Whether you have a panic disorder or not, untreated panic attacks can adversely affect your health and well-being. Treatment options are available to help manage the frequency and intensity of attacks. These may include psychotherapy, medications, self-help techniques, or a combination of all three. 

Cognitive behavioral therapy (CBT), also referred to as talk therapy, can help you better understand your symptoms, develop ways to cope with them, identify triggers, and work through past pain. 

Certain medicationscan reduce symptoms as well as manage any depression and anxiety you may as well. Several types of prescription drugs have FDA-approved to help with panic attacks and panic disorders, including:

Self-help techniques are essential to know when you are experiencing a panic attack. These techniques include:

  • Breathing exercises - Breathe in slowly and deeply through your nose, and breathe out slowly and deeply through your mouth. 

  • Close your eyes to focus on your breathing during an attack

  • Acknowledging and reminding yourself that you are experiencing an attack, you aren't in danger, and this will pass

What is an anxiety attack?

Much like high-functioning anxiety, the DSM doesn't recognize an anxiety attack as a medical condition, making the definition subjective and often used to describe various anxious responses. However, understanding anxiety attacks are critical to seeking treatment and managing symptoms.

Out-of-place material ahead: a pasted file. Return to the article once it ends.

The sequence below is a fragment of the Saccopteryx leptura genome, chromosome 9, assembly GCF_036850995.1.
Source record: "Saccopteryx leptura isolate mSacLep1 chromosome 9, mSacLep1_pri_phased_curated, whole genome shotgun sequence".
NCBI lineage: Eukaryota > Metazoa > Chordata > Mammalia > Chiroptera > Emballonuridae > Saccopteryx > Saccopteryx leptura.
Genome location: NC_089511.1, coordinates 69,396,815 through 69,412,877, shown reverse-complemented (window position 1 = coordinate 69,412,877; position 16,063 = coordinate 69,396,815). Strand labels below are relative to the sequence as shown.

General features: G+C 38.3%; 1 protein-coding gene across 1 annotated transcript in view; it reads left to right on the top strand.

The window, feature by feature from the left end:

One way that an anxiety attack is defined is a sudden and intense episode of worry and anxiety. Some may describe their attack as extreme panic about the future to intense feelings of dread that mimic the criteria for a panic attack.

Symptoms of an anxiety attack

Since experiences of anxiety attacks can differ from person-to-person, so can the symptoms. The most common symptoms of an anxiety attack include:

  • Feeling lightheaded and dizzy

  • Stomach-churning feeling

  • Unable to relax

  • Insomnia or other sleep issues 

  • More rapid breathing

  • Sweating

  • Hot flushes

  • Nausea

  • Diarrhea

  • Headache

  • Irregular heartbeat

Unlike panic attacks, anxiety attacks tend to build up and can last a few minutes to several days. 

Causes of anxiety attacks 

There are several different types of anxiety that can cause symptoms of an attack, including

  • Generalized anxiety disorder (GAD)

  • Post-traumatic stress disorder (PTSD)

  • Separation anxiety

  • Social anxiety disorder (SAD)

  • Specific phobias-related disorders

  • Obsessive-compulsive disorder (OCD)

  • Medication-induced anxiety disorder

In addition, other factors can build up and lead to an anxiety attack, such as:

  • Financial stress

  • Workplace stress

  • Family or relationship problems

  • Stress about national and world events

  • Bereavement 

  • Separation or divorce

  • Not getting sleep

  • Excessive caffeine consumption

  • Taking medications that have anxiety as a side effect